Insurance a luxury?? In this day and age, you do that at your own peril. What sane person does not have a life cover under such conditions, what do u dream of leaving your family as a breadwinner?

UNCLE REAL - 9 December 2014

Mr Gomera is right. There is need to consider the current environment when some of these policies are put in place. This move by the ministry and the commission is not in line with ZIMASSET. 1) INDIGINISE: most of the small companies that they want to chop off are wholly indegenous. They need held not harshness. EMPOWER: the move is actually the reverse of empowerment DEVELOP: We are retrogressing. EMPLOY: if more than 300 people are to be unemployed, then we are right off track. The issue of capital is not really the issue here. The move is to protect large insurers. Small insurers can Underwrite any risks through the risk transfer mechanisms in the market i.e Through their treaties, facultative reinsurance, retrocessions etc. IPEC should be more concerned about the soundness of a company ( Solvency, Liquidity etc) as most big insurers have this problem. Some insurers own large buildings which they cannot use to settle claims. And if they fail to comply with the new requirements, should they also be closed down by the due date ? If so there should be no selective application of the law. I hope this small voice will be heard. SMALLY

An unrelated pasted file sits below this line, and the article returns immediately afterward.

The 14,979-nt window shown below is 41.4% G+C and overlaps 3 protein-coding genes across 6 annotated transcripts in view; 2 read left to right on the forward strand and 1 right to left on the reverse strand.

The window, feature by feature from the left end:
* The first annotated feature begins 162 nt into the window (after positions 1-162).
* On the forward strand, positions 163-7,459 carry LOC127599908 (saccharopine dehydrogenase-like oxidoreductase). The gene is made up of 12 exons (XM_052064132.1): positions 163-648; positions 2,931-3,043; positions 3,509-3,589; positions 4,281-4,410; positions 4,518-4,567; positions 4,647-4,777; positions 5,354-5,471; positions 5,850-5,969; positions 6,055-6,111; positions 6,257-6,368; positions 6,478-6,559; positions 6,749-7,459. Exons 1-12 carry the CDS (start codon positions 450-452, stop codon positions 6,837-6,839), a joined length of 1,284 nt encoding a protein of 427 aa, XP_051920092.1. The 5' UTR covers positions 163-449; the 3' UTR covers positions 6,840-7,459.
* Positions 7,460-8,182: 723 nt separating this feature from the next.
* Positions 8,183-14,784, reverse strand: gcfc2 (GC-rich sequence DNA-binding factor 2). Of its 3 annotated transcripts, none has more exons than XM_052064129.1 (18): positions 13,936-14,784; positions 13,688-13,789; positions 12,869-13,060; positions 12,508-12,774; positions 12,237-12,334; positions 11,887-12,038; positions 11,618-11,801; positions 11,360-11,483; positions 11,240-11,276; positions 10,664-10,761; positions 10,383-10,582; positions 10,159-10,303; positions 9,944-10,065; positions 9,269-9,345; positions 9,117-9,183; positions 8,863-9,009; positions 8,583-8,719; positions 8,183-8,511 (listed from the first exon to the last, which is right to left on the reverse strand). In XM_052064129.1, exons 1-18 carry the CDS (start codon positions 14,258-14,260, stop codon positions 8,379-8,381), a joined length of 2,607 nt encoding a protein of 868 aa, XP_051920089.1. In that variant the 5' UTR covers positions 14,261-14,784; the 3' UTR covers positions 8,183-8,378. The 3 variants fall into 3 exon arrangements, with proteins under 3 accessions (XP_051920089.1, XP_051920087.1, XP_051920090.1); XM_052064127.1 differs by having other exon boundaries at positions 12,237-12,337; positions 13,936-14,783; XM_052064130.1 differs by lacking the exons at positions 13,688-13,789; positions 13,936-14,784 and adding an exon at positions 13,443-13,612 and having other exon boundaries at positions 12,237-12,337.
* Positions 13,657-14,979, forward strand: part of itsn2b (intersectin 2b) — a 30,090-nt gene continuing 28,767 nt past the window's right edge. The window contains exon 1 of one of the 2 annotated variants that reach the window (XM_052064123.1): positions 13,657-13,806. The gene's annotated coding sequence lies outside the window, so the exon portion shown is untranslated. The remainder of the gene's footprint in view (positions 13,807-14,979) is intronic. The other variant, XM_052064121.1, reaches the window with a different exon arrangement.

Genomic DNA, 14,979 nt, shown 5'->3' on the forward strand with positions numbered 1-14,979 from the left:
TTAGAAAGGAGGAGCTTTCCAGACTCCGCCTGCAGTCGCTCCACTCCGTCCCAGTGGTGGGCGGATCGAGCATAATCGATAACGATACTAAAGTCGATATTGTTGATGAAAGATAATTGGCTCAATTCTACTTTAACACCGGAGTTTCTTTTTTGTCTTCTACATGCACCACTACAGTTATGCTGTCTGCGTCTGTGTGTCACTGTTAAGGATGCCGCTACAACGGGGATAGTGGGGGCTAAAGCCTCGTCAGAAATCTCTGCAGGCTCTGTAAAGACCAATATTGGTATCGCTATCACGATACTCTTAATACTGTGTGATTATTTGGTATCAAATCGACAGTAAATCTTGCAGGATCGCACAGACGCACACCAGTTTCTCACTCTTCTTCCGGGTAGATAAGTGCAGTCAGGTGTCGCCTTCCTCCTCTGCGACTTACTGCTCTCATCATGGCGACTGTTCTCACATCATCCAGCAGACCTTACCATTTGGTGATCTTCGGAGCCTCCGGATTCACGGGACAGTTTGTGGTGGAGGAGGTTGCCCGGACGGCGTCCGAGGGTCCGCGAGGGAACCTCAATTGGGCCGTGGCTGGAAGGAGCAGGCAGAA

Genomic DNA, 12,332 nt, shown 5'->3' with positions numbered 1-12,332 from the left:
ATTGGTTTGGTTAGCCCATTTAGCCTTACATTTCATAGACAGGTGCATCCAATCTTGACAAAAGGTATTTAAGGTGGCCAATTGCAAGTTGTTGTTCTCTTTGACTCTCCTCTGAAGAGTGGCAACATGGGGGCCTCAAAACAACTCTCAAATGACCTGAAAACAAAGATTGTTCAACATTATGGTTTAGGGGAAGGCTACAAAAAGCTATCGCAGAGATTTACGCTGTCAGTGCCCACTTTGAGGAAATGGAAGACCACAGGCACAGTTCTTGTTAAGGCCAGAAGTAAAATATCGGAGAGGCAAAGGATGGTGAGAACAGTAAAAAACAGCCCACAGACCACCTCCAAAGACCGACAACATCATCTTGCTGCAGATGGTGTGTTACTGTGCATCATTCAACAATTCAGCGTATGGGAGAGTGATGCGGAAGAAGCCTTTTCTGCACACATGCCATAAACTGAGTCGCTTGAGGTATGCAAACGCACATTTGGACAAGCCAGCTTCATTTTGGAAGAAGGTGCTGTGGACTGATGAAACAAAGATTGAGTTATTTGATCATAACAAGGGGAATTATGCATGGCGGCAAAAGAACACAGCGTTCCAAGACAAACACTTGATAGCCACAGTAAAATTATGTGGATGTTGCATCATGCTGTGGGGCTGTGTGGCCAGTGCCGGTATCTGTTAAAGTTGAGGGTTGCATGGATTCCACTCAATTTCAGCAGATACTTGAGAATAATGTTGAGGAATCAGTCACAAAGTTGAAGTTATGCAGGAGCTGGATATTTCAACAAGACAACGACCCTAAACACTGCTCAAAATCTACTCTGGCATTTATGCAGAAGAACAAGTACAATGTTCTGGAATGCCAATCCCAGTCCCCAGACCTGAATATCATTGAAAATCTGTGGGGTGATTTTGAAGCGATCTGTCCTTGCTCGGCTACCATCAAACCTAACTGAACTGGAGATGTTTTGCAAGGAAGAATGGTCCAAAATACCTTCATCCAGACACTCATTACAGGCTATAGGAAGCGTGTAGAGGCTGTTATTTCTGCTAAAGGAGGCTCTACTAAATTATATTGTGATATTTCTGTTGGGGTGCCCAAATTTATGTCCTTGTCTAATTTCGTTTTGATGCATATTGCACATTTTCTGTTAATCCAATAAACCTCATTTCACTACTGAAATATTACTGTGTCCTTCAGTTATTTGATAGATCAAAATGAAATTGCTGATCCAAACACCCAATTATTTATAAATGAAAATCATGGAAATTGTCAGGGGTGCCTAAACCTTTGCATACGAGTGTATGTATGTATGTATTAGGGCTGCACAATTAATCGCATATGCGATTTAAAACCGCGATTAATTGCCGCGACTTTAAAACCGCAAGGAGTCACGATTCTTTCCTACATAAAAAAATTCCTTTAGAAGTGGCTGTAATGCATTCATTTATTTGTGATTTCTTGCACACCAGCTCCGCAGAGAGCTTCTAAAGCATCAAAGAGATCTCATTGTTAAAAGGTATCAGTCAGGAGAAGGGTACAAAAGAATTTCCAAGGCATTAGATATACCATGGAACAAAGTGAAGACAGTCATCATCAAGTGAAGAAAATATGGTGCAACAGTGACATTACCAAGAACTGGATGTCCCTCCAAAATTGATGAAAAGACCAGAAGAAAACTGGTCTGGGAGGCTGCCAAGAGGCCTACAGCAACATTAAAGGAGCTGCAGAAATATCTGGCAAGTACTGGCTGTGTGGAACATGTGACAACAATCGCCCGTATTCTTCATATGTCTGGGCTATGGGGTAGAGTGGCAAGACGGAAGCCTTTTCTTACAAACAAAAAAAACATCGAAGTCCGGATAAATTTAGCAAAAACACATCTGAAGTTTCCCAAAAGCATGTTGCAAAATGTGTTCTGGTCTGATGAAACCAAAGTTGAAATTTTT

Smally - 10 December 2014

@ smally The government should proceed with the proposed minimum capital requirements because they protect the consumer from dubious insurers who are not adequately capitalised and offer low premium rates while playing Russian roulette with their customers. Insurance business is about risk transfer from the customer to the insurance company at a mutually acceptable and realistic price called the premium. An insurer's ability (capacity) to underwrite risk is determined by its capitalisation, (before we talk about onward transfer through treaties and facultative reinsurance programmes). Again an insurer's treaty capacity is also determined by its capitalisation and solvency i.e. the availability of cash to buy the reinsurance programmes. It is sad that a lot of people are not aware what the minimum capital requirement of USD1.5 million for short term insurers really means to them simply put : this allows Mhungu Insurance Company to take premium from you and promise to pay for your USD400 000.00 Grange house should it be destroyed by fire. Sounds fair huh? but then they will do the same for a 100 other people who own similar or more expensive or cheaper houses all over the country! We have only mentioned houses but also think cars, buses, tobacco anything! You talk about facultative reinsurance that's just a fancy way of saying insurance companies like Mhungu Insurance Company, Rovambira Insurance Company and Bungumuridzo Insurance Company etc get to share among themselves the premium for your house and should anything happen they will help each other pay! (I deliberately used mazita enyoka the pun is intended!). Solvency and liquidity are secondary indicators and protection mechanisms to capitalisation because capitalisation ensures that the correct people are in the insurance business in the first place.

Ini zvanhu (FIISA) - 11 December 2014